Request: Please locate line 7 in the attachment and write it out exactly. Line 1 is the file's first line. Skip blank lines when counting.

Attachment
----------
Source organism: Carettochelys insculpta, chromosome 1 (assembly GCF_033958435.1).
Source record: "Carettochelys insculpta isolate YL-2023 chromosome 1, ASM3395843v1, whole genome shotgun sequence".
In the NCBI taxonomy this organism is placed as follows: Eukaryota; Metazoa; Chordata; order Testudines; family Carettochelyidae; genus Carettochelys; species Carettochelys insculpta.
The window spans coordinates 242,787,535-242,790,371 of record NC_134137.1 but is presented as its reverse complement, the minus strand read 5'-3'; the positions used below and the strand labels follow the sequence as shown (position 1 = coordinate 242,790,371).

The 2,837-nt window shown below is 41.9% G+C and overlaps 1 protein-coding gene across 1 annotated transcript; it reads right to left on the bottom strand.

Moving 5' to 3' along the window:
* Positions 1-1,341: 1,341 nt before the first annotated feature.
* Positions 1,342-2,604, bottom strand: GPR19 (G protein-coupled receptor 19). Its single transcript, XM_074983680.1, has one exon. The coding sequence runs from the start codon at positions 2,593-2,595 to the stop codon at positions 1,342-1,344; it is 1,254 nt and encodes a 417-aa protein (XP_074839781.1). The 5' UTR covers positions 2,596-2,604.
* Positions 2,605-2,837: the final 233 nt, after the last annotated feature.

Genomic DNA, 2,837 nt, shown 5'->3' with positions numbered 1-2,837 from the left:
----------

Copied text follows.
* Positions 1-1,341: 1,341 nt before the first annotated feature.